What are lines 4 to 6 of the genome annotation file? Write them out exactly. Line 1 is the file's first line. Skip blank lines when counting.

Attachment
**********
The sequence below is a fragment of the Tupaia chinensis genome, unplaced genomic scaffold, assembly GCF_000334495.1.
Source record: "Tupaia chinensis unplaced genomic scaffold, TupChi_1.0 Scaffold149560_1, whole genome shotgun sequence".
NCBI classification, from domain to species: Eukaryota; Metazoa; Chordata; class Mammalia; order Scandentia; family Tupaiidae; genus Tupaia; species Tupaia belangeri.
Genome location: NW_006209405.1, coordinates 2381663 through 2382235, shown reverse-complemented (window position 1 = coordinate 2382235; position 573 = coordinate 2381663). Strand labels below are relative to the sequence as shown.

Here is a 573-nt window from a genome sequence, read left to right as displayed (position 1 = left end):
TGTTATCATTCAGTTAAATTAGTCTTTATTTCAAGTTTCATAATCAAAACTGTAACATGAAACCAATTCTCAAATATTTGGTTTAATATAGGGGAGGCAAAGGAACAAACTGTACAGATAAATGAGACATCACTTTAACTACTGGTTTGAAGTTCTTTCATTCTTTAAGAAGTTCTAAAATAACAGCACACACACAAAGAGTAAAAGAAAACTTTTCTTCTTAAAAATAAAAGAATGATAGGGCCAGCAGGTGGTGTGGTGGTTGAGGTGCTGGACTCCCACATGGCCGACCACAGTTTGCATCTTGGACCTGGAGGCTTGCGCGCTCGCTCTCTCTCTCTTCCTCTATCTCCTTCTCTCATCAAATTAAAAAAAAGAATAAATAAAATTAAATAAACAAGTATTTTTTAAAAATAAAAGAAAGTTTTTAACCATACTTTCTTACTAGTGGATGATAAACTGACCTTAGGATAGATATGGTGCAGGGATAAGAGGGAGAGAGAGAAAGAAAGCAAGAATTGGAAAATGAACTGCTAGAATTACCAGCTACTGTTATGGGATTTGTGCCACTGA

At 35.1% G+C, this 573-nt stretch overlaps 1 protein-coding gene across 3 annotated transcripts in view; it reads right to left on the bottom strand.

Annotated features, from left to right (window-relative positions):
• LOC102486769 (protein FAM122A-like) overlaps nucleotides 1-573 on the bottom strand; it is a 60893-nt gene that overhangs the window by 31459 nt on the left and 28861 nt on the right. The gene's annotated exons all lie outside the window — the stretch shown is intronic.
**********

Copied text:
Genome location: NW_006209405.1, coordinates 2381663 through 2382235, shown reverse-complemented (window position 1 = coordinate 2382235; position 573 = coordinate 2381663). Strand labels below are relative to the sequence as shown.

Here is a 573-nt window from a genome sequence, read left to right as displayed (position 1 = left end):
TGTTATCATTCAGTTAAATTAGTCTTTATTTCAAGTTTCATAATCAAAACTGTAACATGAAACCAATTCTCAAATATTTGGTTTAATATAGGGGAGGCAAAGGAACAAACTGTACAGATAAATGAGACATCACTTTAACTACTGGTTTGAAGTTCTTTCATTCTTTAAGAAGTTCTAAAATAACAGCACACACACAAAGAGTAAAAGAAAACTTTTCTTCTTAAAAATAAAAGAATGATAGGGCCAGCAGGTGGTGTGGTGGTTGAGGTGCTGGACTCCCACATGGCCGACCACAGTTTGCATCTTGGACCTGGAGGCTTGCGCGCTCGCTCTCTCTCTCTTCCTCTATCTCCTTCTCTCATCAAATTAAAAAAAAGAATAAATAAAATTAAATAAACAAGTATTTTTTAAAAATAAAAGAAAGTTTTTAACCATACTTTCTTACTAGTGGATGATAAACTGACCTTAGGATAGATATGGTGCAGGGATAAGAGGGAGAGAGAGAAAGAAAGCAAGAATTGGAAAATGAACTGCTAGAATTACCAGCTACTGTTATGGGATTTGTGCCACTGA